Monday, August 9, 2021

Security Cameras & your WiFi

 

Good day readers!  I'm writing this article on WiFi cameras, whether security cameras or just plain old WiFi cameras to watch the babysitter sneak stuff out of your liquor cabinet. To help everyone understand exactly how they work, and what they do to your WiFi.


 image courtesy of Wyzecam

 

Now-a-days, just about everyone can afford the numerous types of Wireless cameras that are available on the market. A lot of us are even getting them for security reasons, be it to watch the back yard, garage, or our front door, I've come across a lot of questions and calls regarding cameras dropping from the network etc. 

OK, before you purchase whichever type of  camera you have your heart set on, do a little research on it. Read up on the specs, and what the camera does, to make sure its the right one for you.  When getting a WiFi camera is, check the required "upload" speed or bandwidth needed! A typical WiFi camera should require about 1-2MB of upload speed.

The resolutions that you want to record in or stream are the biggest factor. Here are some basic recommended requirements:

Video ResolutionRecommended Upload Speed Minimum
1080p2 mbps per camera
720p1.5 mbps per camera
480p0.75 mbps per camera

What this means - a typical or basic user will probably have something like a 50MB download and 5-10MB upload plan from their ISP. Once again, the important area here is the upload speed. If you have say 25 down & 5 up plan, and you are wanting to add 2 cameras onto  your network, if they both require 2MB upload, this will more than likely really affect your network.  Why? Because those cameras are using 4MB upload on your network, causing everything else on your network to slow to a crawl, if not crash entirely.  You will experience a lot of your devices disconnecting, even the cameras disconnecting, and other connection issues.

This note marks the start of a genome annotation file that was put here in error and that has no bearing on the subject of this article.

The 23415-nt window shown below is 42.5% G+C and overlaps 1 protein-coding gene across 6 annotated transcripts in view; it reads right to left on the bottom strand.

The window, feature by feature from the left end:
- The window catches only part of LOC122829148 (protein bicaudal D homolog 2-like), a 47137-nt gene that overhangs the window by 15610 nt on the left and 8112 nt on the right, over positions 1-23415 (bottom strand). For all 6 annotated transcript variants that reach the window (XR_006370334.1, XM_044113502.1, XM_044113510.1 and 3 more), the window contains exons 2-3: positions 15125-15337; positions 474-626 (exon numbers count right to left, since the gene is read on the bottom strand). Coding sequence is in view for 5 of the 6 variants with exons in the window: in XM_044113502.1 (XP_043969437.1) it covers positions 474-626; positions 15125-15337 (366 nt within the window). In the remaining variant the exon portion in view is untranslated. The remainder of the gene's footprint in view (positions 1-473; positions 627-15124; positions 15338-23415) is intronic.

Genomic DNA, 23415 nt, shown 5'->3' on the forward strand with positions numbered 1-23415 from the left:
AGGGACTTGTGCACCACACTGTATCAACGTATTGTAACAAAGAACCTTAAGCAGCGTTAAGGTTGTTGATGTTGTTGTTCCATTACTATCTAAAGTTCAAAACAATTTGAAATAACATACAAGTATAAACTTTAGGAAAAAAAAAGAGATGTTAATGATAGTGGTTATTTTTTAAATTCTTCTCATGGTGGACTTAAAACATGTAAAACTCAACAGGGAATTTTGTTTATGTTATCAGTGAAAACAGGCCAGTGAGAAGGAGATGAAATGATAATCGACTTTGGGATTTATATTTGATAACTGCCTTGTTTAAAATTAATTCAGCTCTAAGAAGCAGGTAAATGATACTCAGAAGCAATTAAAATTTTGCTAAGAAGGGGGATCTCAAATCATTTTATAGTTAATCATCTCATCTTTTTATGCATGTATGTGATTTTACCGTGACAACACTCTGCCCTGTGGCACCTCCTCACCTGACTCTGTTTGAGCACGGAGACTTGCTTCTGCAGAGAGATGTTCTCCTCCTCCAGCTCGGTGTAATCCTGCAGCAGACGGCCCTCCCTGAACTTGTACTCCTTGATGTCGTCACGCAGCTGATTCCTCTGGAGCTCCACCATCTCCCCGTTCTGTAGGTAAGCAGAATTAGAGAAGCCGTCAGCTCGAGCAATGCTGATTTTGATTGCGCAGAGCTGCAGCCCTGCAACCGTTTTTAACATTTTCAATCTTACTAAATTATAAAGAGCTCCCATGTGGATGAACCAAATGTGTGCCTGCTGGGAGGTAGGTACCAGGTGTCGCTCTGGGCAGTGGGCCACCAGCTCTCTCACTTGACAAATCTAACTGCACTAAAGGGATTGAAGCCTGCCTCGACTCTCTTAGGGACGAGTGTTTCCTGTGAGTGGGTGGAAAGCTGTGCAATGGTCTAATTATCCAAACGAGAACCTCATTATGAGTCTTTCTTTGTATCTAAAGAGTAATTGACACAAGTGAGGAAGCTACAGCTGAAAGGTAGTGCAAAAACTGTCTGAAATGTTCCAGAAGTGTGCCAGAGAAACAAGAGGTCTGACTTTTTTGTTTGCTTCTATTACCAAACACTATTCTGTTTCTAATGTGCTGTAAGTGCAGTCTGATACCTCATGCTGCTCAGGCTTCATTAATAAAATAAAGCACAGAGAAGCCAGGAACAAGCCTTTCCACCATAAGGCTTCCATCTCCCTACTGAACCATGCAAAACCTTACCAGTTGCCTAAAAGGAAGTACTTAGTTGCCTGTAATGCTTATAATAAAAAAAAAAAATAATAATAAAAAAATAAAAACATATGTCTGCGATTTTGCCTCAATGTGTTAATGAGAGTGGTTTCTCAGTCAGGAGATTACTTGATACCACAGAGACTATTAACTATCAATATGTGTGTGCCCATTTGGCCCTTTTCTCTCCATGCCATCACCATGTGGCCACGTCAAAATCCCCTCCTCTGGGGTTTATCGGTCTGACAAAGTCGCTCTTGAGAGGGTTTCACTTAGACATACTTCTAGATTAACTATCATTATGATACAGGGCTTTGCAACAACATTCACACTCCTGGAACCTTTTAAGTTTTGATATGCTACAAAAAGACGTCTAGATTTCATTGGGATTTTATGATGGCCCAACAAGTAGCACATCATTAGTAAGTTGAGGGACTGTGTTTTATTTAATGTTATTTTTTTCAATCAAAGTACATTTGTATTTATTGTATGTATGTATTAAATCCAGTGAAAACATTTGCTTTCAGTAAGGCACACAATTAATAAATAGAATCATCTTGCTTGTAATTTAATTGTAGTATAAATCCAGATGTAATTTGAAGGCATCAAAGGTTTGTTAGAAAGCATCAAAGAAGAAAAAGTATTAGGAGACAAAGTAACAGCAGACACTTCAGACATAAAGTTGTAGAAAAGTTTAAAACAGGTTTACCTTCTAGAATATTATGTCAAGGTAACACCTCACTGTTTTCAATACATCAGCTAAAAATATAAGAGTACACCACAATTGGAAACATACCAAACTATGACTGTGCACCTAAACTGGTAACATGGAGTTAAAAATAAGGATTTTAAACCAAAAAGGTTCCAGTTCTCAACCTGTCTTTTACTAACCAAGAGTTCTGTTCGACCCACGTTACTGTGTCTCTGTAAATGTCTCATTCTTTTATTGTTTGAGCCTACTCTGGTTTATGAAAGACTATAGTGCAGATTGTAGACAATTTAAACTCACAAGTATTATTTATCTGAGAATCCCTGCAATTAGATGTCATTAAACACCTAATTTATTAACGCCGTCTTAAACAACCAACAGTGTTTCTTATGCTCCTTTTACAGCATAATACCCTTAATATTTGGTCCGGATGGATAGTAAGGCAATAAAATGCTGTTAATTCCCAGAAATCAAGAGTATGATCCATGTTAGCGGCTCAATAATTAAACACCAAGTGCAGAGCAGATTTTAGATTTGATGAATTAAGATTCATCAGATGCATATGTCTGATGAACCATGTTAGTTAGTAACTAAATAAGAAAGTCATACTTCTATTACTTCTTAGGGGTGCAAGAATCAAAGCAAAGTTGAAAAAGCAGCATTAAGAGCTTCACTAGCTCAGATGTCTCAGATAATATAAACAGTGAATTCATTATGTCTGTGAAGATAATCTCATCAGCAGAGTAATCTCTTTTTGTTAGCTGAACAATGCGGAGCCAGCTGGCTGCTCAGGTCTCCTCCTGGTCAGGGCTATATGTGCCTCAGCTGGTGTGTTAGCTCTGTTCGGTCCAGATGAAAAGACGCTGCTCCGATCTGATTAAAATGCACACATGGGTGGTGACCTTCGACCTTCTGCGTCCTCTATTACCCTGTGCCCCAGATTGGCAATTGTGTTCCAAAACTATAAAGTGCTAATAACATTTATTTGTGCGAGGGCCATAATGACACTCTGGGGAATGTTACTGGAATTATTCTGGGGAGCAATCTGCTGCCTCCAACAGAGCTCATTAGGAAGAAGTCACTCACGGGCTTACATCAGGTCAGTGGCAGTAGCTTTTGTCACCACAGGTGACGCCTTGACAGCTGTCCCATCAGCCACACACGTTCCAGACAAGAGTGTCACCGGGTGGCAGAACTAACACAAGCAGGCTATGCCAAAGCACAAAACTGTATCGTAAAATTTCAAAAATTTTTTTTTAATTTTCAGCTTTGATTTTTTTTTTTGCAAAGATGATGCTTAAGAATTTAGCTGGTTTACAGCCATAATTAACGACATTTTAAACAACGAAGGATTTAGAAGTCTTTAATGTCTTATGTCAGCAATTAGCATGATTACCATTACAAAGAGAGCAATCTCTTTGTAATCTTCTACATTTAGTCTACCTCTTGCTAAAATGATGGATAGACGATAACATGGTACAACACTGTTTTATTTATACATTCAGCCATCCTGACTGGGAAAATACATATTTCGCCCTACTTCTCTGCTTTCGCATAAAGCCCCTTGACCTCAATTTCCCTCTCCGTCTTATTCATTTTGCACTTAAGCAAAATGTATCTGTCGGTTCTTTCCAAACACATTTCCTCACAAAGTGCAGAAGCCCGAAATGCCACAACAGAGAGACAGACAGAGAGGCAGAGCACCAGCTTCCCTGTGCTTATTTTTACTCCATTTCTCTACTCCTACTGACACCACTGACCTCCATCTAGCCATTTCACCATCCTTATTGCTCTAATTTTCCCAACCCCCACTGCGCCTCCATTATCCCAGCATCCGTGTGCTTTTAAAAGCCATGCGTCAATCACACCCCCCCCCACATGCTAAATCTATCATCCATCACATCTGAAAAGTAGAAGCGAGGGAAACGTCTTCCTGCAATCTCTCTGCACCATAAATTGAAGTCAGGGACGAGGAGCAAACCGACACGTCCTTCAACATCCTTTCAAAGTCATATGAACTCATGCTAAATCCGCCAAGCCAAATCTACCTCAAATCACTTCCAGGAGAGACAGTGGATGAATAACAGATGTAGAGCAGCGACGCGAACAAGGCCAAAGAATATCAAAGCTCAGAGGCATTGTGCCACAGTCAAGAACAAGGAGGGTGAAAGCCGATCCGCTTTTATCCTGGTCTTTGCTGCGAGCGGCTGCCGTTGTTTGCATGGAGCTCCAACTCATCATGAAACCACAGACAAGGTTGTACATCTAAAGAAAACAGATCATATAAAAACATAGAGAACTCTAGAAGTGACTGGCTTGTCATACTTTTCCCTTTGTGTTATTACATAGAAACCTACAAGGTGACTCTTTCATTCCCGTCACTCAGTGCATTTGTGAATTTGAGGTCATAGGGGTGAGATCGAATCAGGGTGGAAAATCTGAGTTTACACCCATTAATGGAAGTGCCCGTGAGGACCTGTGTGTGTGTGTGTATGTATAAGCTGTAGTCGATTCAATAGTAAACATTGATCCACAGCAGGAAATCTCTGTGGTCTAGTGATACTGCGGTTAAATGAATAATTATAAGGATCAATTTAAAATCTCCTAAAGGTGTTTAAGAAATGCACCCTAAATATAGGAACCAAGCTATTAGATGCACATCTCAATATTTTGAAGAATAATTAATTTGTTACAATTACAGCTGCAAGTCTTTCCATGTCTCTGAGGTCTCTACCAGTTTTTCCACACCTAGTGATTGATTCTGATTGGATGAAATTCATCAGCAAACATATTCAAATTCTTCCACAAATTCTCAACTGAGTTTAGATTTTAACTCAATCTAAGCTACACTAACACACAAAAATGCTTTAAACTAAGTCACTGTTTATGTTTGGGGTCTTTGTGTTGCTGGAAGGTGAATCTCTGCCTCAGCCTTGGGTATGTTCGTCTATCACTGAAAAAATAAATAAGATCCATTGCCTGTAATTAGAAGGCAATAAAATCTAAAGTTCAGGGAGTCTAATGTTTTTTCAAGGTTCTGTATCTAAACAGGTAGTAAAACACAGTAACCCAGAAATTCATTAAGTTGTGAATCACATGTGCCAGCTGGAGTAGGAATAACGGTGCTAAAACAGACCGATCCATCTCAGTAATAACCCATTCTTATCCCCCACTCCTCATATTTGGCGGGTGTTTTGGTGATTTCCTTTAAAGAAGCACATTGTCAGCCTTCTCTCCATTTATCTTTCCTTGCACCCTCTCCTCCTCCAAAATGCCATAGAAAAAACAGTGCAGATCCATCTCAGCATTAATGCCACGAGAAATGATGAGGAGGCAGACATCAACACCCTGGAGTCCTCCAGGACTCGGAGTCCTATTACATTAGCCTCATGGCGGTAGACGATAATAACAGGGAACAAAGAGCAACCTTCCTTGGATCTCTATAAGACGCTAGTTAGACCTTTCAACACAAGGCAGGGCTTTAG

Every device on your network is using the up & down speeds all the time, with the majority being the download. Although, if you are using a back up service or cameras, they are usually always sending or streaming content, taking up all the upload bandwidth. If you have a lot of "smarthome" devices (ie. light-bulbs, thermostats, etc) on your network, or even a Wireless security system, all these devices will be using upload speeds to "check-in" etc.  Think of it like a road through town, most of the time during the day, traffic flows nicely both ways.  Now come 5 o'clock (most cities rush hour), these roads are getting a lot more traffic, and what happens? It all slows down, and if a lane is blocked, can stop traffic altogether.  So, it retrospect, I like to think of WiFi cameras as the "big trucks" of traffic on your network, they need a lot of room, and have a large impact on the traffic situation! If you have multiple people trying to view your cameras or trying to view them on multiple places at the same time, there will be issues if you don't have the bandwidth!
One more thing to add, is, if you do a lot of "streaming" (ie. Netflix, Amazon Prime, etc) this all affects your WiFi network.

A lot of these cameras you see, most don't show the required upload speed needed. So keep in mind, they use at least 1-2MB each!  Especially when you have them set up to record motion, or you are streaming them to an app constantly.

 So, basically, if you are wanting CSI type quality to be able to read a license plate down the street, you will need a lot of bandwidth to accommodate the resolution needed for this! And I really don't think your basic WiFi camera from Walmart™ or Canadian Tire™ will do this anyway. So if you are just wanting the basic blurry "bank camera" image, I'm sure your regular ISP plans can accommodate.

Here are some results from a google search:

Wi-Fi-Based Security Systems & Cameras
 
Ring recommends 1-2 Mbps per device for both upload and download speeds. Depending on the camera and video quality that you select, the Nest camera requires anywhere from 0.15 to 4 Mbps of bandwidth and Arlo cameras use 0.3 – 1.5 Mbps.
 
How much upload speed do you need for security cameras?
 
At least 5Mbps internet upload speed is the bare minimum to watching a security camera system remotely. 5Mbps is sufficient for remote viewing of the lower resolution or sub-stream. For the best remote viewing experience we recommend having an upload speed of at least 10Mbps.


So, once again, a little research into the type of camera you want, and the upload speed it requires, and check with your ISP as to what your package or plan is, can save you a few headaches down the road if you plan on adding a few cameras to your network.
 
I will add, this also applies to your video doorbells! As most of them have video upload, and audio upload, so will require upload bandwidth as well!
 
A good place to check your speeds is Speedtest.net This will give you a good idea of what your network can handle.
 

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